When finalized, the agreement among The State of Oklahoma and The Choctaw Nation of Oklahoma, The Chickasaw Nation, and The City of Oklahoma City will resolve decades of conflict over our vital water resources and will establish a cooperative framework for the future. This historic achievement was developed with unifying principles which reflect the interests of all Oklahomans.
The parties to the agreement have worked hard to meet and protect the water needs of south-central and southeastern Oklahoma, including the needs of agriculture, industry, and drinking water supplies, while maintaining healthy lakes and streams. The goal is to protect the environment while supporting the growing economies in this part of the state that will allow our rural communities to thrive.
Our cities create or support more than a million jobs a year. Urban centers drive prosperity for the whole state. And no city can prosper without water. With a basis in sound science, this agreement will balance the water needs for the Oklahoma City metropolitan area with the need to maintain the rural communities in a growing part of our state and to protect the ecological needs of the unique river systems, streams, and springs of south-central and southeastern Oklahoma.
The agreement unequivocally protects existing water rights and provides certainty for the development of future uses by maintaining the state's regulation and administration of water and water rights.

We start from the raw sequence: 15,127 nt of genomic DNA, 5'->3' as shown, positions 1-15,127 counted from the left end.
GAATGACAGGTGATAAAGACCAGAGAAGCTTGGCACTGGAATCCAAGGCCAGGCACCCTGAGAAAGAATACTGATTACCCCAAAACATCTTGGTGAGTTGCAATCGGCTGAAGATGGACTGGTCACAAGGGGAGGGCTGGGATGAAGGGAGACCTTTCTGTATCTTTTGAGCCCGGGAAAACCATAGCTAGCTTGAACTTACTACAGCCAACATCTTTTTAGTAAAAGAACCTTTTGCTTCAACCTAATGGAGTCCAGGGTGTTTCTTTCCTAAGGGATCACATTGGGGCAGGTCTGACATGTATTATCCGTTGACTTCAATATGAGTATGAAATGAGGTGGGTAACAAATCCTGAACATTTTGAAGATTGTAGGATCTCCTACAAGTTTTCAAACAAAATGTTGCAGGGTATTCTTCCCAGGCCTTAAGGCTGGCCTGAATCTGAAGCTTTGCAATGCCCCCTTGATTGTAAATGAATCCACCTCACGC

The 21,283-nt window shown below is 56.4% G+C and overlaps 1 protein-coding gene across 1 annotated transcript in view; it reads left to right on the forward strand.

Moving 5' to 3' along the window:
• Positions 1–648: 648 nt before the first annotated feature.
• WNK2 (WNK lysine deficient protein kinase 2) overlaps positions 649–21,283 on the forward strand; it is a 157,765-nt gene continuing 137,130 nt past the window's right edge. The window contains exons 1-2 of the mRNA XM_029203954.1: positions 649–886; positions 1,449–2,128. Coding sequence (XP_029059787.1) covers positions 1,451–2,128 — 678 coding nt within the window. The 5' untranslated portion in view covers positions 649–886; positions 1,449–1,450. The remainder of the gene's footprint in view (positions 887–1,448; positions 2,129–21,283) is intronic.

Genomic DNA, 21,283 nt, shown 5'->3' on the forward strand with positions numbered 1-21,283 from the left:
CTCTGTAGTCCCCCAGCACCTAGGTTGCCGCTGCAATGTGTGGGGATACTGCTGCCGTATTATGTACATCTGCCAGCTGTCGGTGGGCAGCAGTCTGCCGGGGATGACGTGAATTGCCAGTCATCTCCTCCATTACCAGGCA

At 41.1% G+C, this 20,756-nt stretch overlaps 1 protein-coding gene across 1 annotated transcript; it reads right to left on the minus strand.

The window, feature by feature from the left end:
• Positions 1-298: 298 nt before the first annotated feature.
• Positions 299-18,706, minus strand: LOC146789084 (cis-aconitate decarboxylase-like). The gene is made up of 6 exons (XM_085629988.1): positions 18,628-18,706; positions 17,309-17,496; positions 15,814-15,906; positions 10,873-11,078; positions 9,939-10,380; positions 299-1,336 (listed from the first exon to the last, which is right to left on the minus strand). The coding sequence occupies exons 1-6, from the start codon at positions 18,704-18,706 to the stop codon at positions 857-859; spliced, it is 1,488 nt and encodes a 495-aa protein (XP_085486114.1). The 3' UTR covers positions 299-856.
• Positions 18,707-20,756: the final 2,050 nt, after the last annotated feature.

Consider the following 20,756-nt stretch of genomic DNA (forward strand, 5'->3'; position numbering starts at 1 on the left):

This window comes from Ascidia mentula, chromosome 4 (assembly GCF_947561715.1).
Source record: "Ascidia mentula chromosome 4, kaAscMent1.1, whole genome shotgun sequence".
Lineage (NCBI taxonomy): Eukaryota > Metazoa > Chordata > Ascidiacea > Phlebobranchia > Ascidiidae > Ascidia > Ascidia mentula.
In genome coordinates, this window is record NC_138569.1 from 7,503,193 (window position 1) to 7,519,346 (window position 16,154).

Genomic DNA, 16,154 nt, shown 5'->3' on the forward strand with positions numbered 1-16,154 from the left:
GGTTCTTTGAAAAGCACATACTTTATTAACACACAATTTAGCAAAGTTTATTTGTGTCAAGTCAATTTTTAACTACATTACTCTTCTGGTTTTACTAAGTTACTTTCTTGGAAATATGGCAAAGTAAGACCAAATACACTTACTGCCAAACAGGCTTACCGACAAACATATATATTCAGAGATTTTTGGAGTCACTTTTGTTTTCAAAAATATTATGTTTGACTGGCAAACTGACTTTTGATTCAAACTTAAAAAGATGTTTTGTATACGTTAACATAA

Without this agreement, existing water rights for urban, agricultural, industrial and development for future uses and needs would remain uncertain.
Tourism is Oklahoma's third largest industry – much of this tourism is centered on water recreation in south-central and southeastern Oklahoma. The agreement will protect those water resources necessary to support a vibrant recreation and tourism industry, now and for the decades to come.
It is only through unity and cooperation that our vital water resources can be preserved, protected and developed in ways necessary to support and protect the needs of all stakeholders, now and in the future.
"Tourism in our area is very important to us, and it's critical to our communities that we keep their economies alive by protecting the water they rely on. And for us to come together and make this a united front, I think is great for our tribal members, it's great for our communities and for our state."
Chief Gary Batton